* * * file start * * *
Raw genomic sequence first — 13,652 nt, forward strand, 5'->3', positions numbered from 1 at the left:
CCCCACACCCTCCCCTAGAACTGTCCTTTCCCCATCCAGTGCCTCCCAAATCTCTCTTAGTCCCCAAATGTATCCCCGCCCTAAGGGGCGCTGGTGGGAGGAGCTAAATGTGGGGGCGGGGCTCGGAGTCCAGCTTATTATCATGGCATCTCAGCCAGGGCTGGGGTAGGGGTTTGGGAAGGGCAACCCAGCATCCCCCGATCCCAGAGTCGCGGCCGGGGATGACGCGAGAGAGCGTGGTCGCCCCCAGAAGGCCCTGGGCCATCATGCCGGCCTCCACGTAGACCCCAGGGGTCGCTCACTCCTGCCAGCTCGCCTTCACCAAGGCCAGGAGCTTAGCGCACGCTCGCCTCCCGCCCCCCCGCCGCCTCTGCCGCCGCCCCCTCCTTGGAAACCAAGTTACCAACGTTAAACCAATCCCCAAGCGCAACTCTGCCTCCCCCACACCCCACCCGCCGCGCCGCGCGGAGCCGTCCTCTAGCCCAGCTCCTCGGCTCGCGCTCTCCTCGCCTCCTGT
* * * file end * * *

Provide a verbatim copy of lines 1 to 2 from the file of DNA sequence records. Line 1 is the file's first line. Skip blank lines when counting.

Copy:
Raw genomic sequence first — 13,652 nt, forward strand, 5'->3', positions numbered from 1 at the left:
CCCCACACCCTCCCCTAGAACTGTCCTTTCCCCATCCAGTGCCTCCCAAATCTCTCTTAGTCCCCAAATGTATCCCCGCCCTAAGGGGCGCTGGTGGGAGGAGCTAAATGTGGGGGCGGGGCTCGGAGTCCAGCTTATTATCATGGCATCTCAGCCAGGGCTGGGGTAGGGGTTTGGGAAGGGCAACCCAGCATCCCCCGATCCCAGAGTCGCGGCCGGGGATGACGCGAGAGAGCGTGGTCGCCCCCAGAAGGCCCTGGGCCATCATGCCGGCCTCCACGTAGACCCCAGGGGTCGCTCACTCCTGCCAGCTCGCCTTCACCAAGGCCAGGAGCTTAGCGCACGCTCGCCTCCCGCCCCCCCGCCGCCTCTGCCGCCGCCCCCTCCTTGGAAACCAAGTTACCAACGTTAAACCAATCCCCAAGCGCAACTCTGCCTCCCCCACACCCCACCCGCCGCGCCGCGCGGAGCCGTCCTCTAGCCCAGCTCCTCGGCTCGCGCTCTCCTCGCCTCCTGT